Skip to main content
Version: 6

Configure Build Environment for Torizon Containers


In this article, you will learn the basic setup of a development environment for Torizon, regardless of your choice of code editor/IDE or revision control system. As applications are integrated into TorizonCore using containers, this setup mainly involves configuring a Docker environment. Here you will find instructions for both Linux and Windows development environments.

Torizon Development Environment​

While it is possible to build and configure containers directly on the target for quick tests or prototypes, this approach is generally not suitable for projects that require long-term maintenance.

The recommended workflow for Torizon involves the cross-compilation of containers. In this case, you should define the necessary configuration steps to initialize your container in a Dockerfile and use it to build the container on your host machine:

  • Installing packages.
  • Changing configuration file.
  • Adding application-specific content.

Your development machine will likely use an x86/x64 processor, while Toradex's modules have Arm SOCs. To build containers that can run on a different processor architecture, you have to properly configure the Docker environment according to the instructions presented in this article.

This article complies with the Typographic Conventions for Toradex Documentation.


  • Host machine with:


    You have to install the Visual Studio Code from its Download page. The V2.0 extension will not work with VS Code installed via Snap or Flatpak!

    For WSL 2, the Visual Studio Code has to be installed on the Windows side.


Follow the steps to configure your development environment on Windows.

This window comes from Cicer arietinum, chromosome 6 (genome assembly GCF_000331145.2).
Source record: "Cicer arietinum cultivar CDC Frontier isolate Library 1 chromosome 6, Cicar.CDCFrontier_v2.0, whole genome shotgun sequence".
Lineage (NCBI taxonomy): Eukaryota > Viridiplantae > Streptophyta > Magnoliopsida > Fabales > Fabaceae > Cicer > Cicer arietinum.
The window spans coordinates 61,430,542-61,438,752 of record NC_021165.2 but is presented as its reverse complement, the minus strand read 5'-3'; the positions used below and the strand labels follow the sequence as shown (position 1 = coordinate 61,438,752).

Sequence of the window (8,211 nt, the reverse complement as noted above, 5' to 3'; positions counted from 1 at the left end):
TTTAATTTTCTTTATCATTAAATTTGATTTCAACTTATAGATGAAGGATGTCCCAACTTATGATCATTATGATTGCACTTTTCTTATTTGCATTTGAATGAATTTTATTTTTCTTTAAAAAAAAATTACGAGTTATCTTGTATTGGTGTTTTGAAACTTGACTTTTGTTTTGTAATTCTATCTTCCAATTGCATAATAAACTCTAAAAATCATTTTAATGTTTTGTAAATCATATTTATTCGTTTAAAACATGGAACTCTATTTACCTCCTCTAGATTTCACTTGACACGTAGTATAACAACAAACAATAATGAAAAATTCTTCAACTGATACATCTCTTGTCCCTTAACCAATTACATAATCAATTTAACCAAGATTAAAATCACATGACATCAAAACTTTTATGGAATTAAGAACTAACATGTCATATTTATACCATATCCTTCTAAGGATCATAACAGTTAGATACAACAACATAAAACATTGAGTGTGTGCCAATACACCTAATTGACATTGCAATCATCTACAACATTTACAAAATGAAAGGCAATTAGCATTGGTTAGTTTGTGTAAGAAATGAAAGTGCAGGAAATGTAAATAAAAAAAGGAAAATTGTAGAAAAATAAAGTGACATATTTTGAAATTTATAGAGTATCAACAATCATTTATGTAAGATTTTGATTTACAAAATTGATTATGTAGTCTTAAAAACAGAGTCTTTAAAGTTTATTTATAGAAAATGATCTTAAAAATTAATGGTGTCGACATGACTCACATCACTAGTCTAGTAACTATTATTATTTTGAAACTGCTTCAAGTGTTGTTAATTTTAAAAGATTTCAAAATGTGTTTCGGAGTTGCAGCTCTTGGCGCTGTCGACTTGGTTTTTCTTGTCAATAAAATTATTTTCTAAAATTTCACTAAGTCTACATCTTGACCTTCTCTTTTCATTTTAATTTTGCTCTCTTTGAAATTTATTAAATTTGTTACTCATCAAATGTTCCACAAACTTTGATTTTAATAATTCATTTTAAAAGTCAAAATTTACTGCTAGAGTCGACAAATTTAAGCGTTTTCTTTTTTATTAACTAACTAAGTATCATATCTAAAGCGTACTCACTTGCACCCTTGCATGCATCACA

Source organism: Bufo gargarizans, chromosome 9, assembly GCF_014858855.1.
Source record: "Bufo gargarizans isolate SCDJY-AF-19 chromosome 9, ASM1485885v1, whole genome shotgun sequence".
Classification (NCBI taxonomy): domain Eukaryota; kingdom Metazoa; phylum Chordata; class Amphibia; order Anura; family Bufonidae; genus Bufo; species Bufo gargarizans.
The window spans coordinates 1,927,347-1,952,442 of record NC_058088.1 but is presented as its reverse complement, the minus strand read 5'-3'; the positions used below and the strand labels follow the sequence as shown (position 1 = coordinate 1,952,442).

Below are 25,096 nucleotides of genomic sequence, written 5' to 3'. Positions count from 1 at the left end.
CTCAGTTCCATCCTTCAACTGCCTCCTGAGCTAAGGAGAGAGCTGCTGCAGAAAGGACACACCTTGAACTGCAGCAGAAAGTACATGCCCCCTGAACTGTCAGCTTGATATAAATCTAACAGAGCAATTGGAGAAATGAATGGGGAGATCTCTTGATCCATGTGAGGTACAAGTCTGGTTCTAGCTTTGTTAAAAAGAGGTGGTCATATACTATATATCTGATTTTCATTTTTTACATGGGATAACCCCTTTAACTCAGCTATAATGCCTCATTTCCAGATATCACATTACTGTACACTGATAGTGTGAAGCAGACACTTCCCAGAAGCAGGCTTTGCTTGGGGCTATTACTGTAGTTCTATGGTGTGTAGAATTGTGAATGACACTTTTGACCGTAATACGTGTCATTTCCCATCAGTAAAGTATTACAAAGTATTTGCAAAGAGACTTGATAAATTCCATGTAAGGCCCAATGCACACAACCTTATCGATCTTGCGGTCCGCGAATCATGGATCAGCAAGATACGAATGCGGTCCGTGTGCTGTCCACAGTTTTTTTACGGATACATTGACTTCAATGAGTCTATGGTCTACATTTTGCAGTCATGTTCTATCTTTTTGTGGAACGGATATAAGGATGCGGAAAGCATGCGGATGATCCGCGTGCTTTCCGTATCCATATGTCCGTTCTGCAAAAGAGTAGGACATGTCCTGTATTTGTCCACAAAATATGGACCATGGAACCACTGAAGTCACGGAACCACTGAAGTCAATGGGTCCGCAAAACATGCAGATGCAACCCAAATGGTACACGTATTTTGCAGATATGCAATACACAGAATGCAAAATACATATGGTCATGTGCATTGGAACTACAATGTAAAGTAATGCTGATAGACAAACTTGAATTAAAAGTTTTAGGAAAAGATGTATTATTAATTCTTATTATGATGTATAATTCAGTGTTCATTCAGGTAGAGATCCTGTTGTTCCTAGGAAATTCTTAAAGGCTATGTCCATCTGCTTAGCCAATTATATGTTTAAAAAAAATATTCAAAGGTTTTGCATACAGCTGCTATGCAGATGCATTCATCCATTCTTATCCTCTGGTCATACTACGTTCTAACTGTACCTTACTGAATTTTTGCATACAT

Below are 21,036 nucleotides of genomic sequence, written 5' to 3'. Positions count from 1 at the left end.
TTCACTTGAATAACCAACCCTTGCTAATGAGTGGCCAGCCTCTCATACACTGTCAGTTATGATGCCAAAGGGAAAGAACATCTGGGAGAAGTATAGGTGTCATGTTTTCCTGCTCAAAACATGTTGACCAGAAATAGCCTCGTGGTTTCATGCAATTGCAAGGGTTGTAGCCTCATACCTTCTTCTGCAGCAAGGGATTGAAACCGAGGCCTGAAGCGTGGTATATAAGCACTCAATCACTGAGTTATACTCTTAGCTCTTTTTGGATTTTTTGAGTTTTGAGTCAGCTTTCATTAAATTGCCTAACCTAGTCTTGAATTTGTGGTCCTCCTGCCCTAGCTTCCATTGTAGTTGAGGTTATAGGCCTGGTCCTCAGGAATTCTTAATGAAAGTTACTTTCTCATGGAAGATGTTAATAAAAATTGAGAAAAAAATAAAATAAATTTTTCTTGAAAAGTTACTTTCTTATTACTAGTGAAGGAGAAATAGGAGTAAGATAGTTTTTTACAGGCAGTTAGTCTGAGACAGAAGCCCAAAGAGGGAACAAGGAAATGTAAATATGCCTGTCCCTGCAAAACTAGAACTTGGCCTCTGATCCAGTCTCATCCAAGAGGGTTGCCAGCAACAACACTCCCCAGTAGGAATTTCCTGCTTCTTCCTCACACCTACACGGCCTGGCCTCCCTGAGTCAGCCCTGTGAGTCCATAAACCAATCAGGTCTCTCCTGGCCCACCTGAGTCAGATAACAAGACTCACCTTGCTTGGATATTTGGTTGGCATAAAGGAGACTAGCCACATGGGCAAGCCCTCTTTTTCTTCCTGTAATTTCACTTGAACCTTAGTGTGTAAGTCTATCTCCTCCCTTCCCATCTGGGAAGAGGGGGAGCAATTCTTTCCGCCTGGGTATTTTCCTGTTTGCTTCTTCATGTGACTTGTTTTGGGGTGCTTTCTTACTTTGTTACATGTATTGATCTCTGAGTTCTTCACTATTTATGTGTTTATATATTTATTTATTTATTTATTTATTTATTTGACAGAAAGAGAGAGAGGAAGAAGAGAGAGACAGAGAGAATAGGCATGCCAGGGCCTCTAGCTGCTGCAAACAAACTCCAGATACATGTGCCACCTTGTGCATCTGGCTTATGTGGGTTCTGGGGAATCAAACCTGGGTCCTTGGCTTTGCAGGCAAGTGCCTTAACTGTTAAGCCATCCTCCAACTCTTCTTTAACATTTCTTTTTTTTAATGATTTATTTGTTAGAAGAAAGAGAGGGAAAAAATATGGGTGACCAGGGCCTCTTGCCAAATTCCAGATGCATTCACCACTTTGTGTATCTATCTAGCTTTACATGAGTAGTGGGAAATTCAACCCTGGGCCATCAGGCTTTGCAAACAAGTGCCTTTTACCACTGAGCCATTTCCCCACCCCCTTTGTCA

Install the Windows Subsystem for Linux (WSL 2)​

The Windows Subsystem for Linux (WSL) enables the use of most Linux command-line tools, utilities and applications directly on Windows.


WSL2 requires Windows 10, updated to version 2004 (also known as the Windows 10 May 2020 Update) or higher.

  1. Open Powershell as administrator.

  2. Install WSL: use the wsl --install -d Ubuntu-22.04 command.


    Toradex recommends using Ubuntu 22.04. If you are familiar with a different Linux distribution, refer to the WSL documentation to ensure a correct installation, then follow the instructions in the Linux section to install Docker Engine.

  3. Restart your PC.

  4. A WSL terminal will be automatically opened. Do not close it!

  5. Input a username and password: you will use this password when running sudo commands in the WSL terminal.

  6. Proceed to the Docker engine installation: you will run the commands in the WSL terminal.

How to check the default Linux distribution of WSL

You can check the installed and default distributions of WSL by running the following command in PowerShell:

$ wsl -l -v

For detailed information, refer to the WSL documentation.

Install Docker Engine​

As Docker Desktop is licensed under the Docker Subscription Service Agreement, we recommend using Docker Engine.

  1. Install Docker Engine: run the following commands:

    $ sudo apt-get remove docker docker-engine containerd runc

    $ sudo apt-get update

    $ sudo apt-get upgrade

    $ sudo apt-get install -y \
    ca-certificates \
    curl \
    gnupg \
    net-tools \

    $ sudo mkdir -m 0755 -p /etc/apt/keyrings

    $ curl -fsSL | sudo gpg --dearmor -o /etc/apt/keyrings/docker.gpg

    $ echo \
    "deb [arch="$(dpkg --print-architecture)" signed-by=/etc/apt/keyrings/docker.gpg] \
    "$(. /etc/os-release && echo "$VERSION_CODENAME")" stable" | \